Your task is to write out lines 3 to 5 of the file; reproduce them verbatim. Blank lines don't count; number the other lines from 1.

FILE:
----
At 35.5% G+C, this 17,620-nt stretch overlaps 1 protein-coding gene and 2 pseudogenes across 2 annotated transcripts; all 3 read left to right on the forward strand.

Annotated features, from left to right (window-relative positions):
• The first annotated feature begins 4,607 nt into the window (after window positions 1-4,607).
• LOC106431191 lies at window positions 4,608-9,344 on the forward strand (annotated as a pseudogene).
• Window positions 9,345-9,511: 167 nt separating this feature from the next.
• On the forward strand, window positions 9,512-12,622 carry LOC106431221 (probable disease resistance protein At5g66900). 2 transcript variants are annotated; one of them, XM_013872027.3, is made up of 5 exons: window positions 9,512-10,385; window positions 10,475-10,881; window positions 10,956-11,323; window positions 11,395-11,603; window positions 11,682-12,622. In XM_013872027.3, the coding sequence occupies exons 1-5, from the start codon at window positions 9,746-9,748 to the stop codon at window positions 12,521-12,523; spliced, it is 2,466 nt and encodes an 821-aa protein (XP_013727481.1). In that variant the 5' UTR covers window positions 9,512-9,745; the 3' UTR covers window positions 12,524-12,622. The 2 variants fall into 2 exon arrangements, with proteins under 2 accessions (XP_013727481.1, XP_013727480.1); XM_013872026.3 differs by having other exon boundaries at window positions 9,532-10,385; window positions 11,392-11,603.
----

• The first annotated feature begins 4,607 nt into the window (after window positions 1-4,607).
• LOC106431191 lies at window positions 4,608-9,344 on the forward strand (annotated as a pseudogene).
• Window positions 9,345-9,511: 167 nt separating this feature from the next.